Software Foundations

Software Foundations by Benjamin Pierce and others.

From the preface:

This electronic book is a course on Software Foundations, the mathematical underpinnings of reliable software. Topics include basic concepts of logic, computer-assisted theorem proving and the Coq proof assistant, functional programming, operational semantics, Hoare logic, and static type systems. The exposition is intended for a broad range of readers, from advanced undergraduates to PhD students and researchers. No specific background in logic or programming languages is assumed, though a degree of mathematical maturity will be helpful.

One novelty of the course is that it is one hundred per cent formalized and machine-checked: the entire text is literally a script for Coq. It is intended to be read alongside an interactive session with Coq. All the details in the text are fully formalized in Coq, and the exercises are designed to be worked using Coq.

The files are organized into a sequence of core chapters, covering about one semester’s worth of material and organized into a coherent linear narrative, plus a number of “appendices” covering additional topics. All the core chapters are suitable for both graduate and upper-level undergraduate students.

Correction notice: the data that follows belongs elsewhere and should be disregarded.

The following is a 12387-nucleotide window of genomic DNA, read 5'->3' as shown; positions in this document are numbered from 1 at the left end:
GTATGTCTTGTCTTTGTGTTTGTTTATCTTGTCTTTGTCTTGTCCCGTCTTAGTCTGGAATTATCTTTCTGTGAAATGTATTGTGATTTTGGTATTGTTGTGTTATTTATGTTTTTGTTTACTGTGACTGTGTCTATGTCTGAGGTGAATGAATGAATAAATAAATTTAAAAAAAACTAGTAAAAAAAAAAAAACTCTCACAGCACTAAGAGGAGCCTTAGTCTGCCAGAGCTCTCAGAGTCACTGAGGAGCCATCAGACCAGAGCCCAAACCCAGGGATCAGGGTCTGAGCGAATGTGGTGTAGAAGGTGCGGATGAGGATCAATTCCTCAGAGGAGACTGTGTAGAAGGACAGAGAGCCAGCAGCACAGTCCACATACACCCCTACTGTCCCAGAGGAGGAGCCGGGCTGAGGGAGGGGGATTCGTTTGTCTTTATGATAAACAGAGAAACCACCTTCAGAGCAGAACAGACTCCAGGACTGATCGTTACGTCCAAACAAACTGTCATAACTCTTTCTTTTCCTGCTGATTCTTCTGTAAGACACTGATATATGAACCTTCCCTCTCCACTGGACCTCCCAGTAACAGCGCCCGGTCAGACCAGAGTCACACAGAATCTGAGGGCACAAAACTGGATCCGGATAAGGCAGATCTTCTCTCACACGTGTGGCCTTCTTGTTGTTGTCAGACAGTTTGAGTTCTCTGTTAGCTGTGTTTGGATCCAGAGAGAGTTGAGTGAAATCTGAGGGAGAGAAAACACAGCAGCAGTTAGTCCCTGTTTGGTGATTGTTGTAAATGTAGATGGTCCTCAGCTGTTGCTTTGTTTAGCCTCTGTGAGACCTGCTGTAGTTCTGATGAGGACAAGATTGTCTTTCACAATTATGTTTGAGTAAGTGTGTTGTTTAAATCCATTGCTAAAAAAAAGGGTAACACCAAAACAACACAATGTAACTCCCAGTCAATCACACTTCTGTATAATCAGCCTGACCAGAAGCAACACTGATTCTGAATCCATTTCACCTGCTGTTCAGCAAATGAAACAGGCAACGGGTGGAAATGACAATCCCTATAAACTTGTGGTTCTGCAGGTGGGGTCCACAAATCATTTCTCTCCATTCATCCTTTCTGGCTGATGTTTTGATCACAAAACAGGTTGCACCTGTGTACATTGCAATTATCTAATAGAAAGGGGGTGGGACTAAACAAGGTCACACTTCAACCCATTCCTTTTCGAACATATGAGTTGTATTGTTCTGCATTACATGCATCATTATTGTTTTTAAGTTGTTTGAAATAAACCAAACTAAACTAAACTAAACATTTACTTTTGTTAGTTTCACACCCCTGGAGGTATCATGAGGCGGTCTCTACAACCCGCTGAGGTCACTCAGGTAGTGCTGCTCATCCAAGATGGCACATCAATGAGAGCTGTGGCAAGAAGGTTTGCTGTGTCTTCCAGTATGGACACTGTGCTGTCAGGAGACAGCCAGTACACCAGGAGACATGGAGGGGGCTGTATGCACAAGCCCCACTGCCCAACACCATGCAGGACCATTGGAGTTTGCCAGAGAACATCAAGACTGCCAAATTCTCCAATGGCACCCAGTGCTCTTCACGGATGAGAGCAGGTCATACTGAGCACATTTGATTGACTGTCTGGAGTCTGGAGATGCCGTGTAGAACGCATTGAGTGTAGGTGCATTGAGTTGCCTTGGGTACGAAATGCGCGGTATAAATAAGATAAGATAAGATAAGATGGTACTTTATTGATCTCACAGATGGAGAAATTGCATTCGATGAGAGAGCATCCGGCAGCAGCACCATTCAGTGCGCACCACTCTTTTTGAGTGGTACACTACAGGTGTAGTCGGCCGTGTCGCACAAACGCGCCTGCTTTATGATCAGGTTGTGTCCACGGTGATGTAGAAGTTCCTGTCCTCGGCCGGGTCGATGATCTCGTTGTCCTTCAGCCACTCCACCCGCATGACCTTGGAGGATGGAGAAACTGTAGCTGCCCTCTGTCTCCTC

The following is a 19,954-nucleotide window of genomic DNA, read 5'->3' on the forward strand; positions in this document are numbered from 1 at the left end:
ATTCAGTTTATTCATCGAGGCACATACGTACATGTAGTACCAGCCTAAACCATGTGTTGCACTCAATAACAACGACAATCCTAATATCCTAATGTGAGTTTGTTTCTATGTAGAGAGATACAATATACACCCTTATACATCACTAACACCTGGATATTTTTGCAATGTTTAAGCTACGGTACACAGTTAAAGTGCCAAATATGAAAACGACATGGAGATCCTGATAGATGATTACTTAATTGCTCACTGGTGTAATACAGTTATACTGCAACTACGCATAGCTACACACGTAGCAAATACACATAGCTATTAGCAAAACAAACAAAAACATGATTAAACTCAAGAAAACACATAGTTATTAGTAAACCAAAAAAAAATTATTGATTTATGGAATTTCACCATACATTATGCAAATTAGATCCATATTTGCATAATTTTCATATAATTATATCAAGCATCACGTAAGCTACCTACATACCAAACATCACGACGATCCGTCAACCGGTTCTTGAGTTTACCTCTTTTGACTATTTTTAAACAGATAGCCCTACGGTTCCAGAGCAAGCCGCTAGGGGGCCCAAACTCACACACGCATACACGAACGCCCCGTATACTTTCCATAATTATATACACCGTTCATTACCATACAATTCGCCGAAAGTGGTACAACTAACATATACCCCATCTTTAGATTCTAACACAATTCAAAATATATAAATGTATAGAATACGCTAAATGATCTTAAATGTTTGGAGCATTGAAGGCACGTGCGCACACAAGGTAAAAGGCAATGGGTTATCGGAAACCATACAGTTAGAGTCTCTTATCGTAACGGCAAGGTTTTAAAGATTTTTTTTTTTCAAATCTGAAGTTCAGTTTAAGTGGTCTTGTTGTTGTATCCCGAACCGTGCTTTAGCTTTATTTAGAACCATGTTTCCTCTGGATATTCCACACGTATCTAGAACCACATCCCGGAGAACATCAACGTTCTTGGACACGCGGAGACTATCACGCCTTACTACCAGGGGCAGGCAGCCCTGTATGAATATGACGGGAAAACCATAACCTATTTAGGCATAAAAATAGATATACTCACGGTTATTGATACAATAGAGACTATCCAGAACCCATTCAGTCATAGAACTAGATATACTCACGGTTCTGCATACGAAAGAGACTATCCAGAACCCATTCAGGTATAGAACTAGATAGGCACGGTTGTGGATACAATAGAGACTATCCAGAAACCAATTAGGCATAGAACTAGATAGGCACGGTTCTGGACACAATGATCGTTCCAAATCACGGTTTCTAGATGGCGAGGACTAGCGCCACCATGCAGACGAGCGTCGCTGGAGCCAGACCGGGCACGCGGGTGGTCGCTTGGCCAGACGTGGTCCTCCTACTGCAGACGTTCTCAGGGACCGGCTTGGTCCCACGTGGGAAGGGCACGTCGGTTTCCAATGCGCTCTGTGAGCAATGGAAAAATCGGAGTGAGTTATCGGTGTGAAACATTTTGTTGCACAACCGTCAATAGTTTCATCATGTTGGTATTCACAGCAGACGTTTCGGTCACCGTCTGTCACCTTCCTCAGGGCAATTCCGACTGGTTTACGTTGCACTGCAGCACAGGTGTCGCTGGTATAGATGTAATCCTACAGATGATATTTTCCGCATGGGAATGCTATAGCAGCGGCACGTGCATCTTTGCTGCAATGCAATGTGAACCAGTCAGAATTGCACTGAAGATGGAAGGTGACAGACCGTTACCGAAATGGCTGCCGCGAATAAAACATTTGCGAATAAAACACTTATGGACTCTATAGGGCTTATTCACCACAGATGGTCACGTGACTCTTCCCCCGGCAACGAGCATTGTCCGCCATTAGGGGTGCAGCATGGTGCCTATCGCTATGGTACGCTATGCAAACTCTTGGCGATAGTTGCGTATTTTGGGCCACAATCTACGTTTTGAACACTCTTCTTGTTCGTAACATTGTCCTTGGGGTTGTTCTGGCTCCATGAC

This looks like a real treat!

Imagine security in a world where buggy software (by error and design) wasn’t patched by more buggy software (by error and design) and protected by security software, which is also buggy (by error and design). Would that change the complexion of current security issues?

I first saw this in a tweet by onepaperperday.

PS: Sony got hacked, again. Rumor is that this latest Sony hack was an extra credit exercise for a 6th grade programming class.

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